Lessons in this section are a basic introduction to the hydrodynamics module. The preprint of the research paper that will describe the numerical procedure of the hydrodynamics and a first application will soon be available here. In this section we describe the basic setup and the test runs that we have performed so far. The supernova project file can be downloaded here. It is used as the demo project for this series of tutorials. This page also presents standard tests of the hydrodynamic code for comparison with analytical predictions.

Note that the Hydro Module in Shape runs 3D simulations on a regular cubic grid. No 1D or 2D simulation with symmetry assumption are done. This is due to the overall concept of how Shape works internally. This puts some restrictions on the simulations that can be done in terms of hardware, resolution and time it takes to run them. For publication grade simulations we recommend a 64 bit system with over 10 GB of RAM (which have to be made available to Shape in the file "Shape_v5.0.vmoptions" that is located in the installation directory). Since the code is parallelized using threading it takes advantage of multiple CPU cores. Hence the more cores you have, the faster the simulation runs.

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1- Setup of a hydro scene in the 3D module

  • Supernova explosion
  • Math module parameters
  • Using Math module parameters
  • Video playlist on YouTube

    Click on "Playlist" at the bottom of the video for access to individual lessons. For best viewing you might want to switch to full screen video and use a HD setting for the video quality (buttons in the lower right corner of the video).

    2- The hydrodynamics module

  • Viewports
  • General and Flow Parameters
  • Previsualization
  • 3- Rendering hydrodynamic objects

  • Setup rendering module
  • Filters
  • Species
  • 4- Hydro graphs

  • Hydro plots
  • Data output
  • Graph output

  • Modules and features involved
    3D Module
    3D Module
    Render Module
    Graph Module
    Math Module
    Physics Module
    Filters Module


    Hydro code numerical scheme and test results

    Hydrodynamic simulation codes are based numerical procedures for which there are many options, each of which has advantages and disadvantages compared to others. This initial version of the code in Shape is designed to provide a basic tool to simulate the structure and evolution of nebulae that involve shocks produced by winds or explosions with cooling. This was to be achieved with a minimal computational effort, to make it interactively usable on desktop computers and workstations, rather than clusters or supercomputers. Still, the code is fully threaded, which means that it can take advantage of multi-core architectures, with corresponding speed-ups

    The numerical scheme is a second order upwind shock-capturing Godunov method including a van Leer flux--vector splitting (van Leer, 1982). For more details see the research paper on the code (Steffen et al., 2013, MNRAS, submitted). Cooling is treated as a parameterized three-segment linear (in log-log space of temperature and energy loss) approximation above 10^4 K. Below 10^4 K there is no cooling at this time, the peak is at log(T/K)=5.5 and the free-free starts at log(T/K)=7.5.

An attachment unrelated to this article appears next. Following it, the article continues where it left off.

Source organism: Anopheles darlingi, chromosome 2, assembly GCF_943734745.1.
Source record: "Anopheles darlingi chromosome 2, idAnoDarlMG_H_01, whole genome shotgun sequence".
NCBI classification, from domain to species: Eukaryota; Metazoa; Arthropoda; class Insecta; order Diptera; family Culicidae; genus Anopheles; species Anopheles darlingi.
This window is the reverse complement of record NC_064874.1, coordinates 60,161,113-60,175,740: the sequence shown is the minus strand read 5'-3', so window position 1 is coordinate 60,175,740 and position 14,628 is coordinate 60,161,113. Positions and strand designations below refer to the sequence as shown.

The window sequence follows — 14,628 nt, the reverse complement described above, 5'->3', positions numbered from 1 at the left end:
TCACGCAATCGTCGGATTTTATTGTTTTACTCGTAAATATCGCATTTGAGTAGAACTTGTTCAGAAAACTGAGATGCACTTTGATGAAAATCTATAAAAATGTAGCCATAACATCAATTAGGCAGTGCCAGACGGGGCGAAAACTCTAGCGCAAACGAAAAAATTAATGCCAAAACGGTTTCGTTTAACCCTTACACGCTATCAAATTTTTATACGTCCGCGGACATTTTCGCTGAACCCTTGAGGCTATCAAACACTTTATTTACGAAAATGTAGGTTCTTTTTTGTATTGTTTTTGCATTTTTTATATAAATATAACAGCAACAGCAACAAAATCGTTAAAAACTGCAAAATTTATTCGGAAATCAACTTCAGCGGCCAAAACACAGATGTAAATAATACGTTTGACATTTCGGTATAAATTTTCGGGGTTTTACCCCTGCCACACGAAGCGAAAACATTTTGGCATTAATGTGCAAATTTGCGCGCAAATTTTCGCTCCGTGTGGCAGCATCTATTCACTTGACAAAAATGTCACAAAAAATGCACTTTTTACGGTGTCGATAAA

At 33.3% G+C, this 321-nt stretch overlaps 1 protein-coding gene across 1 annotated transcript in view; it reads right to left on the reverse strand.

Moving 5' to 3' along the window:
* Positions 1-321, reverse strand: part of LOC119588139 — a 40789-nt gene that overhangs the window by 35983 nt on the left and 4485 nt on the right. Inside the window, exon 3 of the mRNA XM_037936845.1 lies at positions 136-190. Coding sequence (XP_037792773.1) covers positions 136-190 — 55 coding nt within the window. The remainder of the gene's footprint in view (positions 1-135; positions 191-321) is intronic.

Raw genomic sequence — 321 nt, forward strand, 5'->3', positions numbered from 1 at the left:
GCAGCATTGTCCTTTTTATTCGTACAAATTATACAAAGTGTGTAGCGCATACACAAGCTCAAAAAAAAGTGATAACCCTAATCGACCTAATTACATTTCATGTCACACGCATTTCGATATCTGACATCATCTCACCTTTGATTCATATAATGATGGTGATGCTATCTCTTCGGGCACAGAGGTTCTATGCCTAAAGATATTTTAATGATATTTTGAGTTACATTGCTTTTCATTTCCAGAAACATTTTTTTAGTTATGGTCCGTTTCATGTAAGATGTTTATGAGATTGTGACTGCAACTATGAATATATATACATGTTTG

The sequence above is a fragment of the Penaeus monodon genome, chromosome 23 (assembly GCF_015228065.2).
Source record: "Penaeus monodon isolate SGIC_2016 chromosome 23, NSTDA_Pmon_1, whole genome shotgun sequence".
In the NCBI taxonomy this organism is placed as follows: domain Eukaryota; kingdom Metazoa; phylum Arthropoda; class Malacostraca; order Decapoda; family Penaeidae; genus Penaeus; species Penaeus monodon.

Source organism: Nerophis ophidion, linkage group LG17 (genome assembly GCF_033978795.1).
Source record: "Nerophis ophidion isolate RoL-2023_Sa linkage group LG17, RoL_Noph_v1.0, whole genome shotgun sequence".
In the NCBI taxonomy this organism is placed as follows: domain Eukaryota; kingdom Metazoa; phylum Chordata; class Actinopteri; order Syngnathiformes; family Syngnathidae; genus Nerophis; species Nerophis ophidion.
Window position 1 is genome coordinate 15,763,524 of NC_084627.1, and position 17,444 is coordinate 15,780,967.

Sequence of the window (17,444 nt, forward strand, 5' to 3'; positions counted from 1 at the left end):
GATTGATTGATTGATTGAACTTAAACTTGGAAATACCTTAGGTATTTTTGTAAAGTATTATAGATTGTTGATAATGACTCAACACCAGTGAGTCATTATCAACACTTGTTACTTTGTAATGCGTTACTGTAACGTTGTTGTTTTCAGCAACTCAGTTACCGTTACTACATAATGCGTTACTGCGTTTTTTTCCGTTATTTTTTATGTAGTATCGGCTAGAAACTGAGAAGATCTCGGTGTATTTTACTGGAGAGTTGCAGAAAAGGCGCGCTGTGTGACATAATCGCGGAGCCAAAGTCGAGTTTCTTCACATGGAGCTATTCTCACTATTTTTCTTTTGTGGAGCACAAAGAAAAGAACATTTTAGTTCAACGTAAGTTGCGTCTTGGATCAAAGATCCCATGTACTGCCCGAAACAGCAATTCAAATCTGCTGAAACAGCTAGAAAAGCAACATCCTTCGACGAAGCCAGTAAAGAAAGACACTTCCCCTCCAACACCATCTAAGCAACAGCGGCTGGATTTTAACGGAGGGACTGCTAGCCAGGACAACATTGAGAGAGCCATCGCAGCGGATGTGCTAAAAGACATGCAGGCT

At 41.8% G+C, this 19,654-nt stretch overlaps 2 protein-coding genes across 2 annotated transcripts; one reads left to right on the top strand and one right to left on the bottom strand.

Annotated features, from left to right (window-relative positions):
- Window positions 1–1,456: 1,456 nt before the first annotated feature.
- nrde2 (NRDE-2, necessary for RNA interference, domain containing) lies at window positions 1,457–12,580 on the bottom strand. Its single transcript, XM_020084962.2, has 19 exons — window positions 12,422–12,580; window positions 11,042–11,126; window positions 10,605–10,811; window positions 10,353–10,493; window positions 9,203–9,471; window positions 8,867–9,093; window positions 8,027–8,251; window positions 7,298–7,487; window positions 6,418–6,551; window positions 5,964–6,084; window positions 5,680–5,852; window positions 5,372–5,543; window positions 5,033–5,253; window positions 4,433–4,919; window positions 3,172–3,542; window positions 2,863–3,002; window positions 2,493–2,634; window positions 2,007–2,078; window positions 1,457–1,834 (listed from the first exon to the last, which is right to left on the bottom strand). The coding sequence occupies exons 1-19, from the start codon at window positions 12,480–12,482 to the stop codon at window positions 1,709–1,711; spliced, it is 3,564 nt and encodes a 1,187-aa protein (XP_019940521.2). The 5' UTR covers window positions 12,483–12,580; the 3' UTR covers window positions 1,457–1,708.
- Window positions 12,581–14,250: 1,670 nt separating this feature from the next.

In this section we present a few tests that illustrate the degree of accuracy of the implementation.

    Supernova Test

    Here we compare the expansion of a supernova explosion with cooling to the theoretical curves expansion for the two regimes of adiabatic (Sedov-Taylor) phase and the momentum driven phase after cooling of the expanding shell. This also tests the working of the cooling procedure, which provide approximately the correct cooling time for such a strong explosion.

    Note that this test is used in the video tutorials to show how to set up, run and visualize hydrodynamical simulations in Shape.


    The initial environment has constant particle density of n=10^6 m^(-3), i.e. rho_env = 0.6 m_H n, where m_H is the mass of the hydrogen atom. This value for the density includes the assumption that it is ionized and takes into account the contribution by helium. The computational domain has a physical size of 50 parsec (1.542x10^18 meters) and a 3D grid of 200^3 cells.

    The supernova has been initialized in a spherical region of radius r0 = 3 parsec (9.257x10^16 meters), corresponding to 12 cells. The density was set to be rho_sn = rho_env + 3/4 pi r0^3 / m_sun, where m_sun is the solar mass. The energy of the supernova was set to 10^51 erg, which corresponds to 10^44 Joule (Shape uses SI units). Both, the environment and the SN gas are assumed stationary at the initial state of the computation.

    Supernova Radius as a function of time

    The radius of the dense supernova shell is shown as a function of time (left), together with the theoretical curves for the Sedov-Taylor phase (red) and the momentum driven phase after cooling of the shell (orange). Below is shown a cut through the density distribution in the central x-y plane is shown for the final time at 150 kyears.

    SN density cut

    Sod Shocktube Test

    For a theoretical description of this test see the following page on Wikipedia and the references therein.

    The test was performed using fixed 3D grid with 200^3 cell. Using the Filter Module we then extracted a column of 1 cell width from the center of the domain along the direction of propagation of the shock. We present the density, pressure and velocity (red lines with dots) compared with the theoretical curves as plotted in the Graph Module.

    Sod Shock Tube Test Density  
    Sod Shock Tube Pressure  
    Sod Shock Tube Velocity